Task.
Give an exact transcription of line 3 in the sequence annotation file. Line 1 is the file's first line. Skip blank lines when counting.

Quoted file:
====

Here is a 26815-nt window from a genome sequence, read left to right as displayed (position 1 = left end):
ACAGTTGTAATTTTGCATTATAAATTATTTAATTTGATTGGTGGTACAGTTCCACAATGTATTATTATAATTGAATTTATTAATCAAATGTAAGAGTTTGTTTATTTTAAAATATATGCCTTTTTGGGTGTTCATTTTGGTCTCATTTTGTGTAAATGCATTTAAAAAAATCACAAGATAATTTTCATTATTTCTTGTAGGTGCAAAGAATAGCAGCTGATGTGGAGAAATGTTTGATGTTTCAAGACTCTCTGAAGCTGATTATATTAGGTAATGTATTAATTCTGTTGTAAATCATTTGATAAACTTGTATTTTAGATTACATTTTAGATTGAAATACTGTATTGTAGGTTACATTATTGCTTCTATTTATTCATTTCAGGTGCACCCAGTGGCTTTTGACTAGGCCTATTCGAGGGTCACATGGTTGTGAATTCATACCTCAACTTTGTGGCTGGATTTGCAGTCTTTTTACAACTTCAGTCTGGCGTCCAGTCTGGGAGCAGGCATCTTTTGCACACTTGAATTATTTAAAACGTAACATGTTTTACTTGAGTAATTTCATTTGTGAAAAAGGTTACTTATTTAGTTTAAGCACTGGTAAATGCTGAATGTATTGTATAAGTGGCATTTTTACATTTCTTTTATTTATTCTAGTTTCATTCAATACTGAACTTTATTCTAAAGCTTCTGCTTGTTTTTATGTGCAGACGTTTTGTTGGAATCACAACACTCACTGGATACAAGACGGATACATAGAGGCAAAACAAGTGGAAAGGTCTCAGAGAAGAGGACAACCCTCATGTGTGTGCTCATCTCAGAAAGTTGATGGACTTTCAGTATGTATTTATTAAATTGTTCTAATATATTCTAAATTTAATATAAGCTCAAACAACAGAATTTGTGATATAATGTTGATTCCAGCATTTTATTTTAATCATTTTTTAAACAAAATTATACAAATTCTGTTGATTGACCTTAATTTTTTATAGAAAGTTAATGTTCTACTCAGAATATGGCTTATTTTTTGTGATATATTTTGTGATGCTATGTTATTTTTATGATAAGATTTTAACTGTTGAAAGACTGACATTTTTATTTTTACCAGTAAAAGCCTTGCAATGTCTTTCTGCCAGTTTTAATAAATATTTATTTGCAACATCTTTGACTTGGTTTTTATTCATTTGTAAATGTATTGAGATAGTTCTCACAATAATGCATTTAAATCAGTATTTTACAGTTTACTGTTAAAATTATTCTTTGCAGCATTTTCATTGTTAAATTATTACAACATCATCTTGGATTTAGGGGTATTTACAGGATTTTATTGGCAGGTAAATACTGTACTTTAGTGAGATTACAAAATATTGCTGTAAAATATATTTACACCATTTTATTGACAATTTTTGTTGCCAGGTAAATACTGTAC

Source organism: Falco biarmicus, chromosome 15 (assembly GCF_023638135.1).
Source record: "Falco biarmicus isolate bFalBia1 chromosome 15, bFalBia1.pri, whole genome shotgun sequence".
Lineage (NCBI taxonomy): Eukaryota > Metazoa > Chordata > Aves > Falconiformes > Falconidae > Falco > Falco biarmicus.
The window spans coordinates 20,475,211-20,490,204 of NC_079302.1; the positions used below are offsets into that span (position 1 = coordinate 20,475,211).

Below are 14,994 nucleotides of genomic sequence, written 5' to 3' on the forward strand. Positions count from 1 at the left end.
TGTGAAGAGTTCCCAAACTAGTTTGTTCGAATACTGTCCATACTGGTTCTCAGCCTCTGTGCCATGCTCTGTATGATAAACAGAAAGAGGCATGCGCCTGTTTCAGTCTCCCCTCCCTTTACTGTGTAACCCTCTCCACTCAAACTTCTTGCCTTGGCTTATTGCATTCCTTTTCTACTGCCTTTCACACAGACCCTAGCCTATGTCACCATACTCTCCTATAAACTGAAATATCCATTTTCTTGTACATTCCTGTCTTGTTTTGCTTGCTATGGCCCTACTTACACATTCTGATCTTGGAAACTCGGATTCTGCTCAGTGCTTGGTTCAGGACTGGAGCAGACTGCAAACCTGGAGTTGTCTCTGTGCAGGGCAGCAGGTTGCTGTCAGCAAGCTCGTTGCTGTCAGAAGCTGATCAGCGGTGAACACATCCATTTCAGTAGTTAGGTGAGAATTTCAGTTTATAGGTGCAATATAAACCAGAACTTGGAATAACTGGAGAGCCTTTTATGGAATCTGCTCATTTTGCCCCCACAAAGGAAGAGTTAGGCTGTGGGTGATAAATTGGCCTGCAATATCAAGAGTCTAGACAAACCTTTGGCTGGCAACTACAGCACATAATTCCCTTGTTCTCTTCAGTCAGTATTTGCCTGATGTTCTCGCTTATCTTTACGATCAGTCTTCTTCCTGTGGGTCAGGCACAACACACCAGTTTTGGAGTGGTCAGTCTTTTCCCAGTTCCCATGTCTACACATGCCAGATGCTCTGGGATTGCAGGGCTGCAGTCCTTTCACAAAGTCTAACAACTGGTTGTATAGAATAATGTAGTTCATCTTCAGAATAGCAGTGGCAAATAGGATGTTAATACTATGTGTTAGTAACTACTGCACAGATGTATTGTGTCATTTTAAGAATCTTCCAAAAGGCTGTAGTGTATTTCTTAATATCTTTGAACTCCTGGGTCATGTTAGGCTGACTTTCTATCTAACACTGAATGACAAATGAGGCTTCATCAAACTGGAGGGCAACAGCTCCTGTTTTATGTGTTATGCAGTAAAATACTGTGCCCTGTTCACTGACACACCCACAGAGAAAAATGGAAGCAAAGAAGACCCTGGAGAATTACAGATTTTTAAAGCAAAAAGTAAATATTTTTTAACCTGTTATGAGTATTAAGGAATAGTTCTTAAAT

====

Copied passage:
Source organism: Falco biarmicus, chromosome 15 (assembly GCF_023638135.1).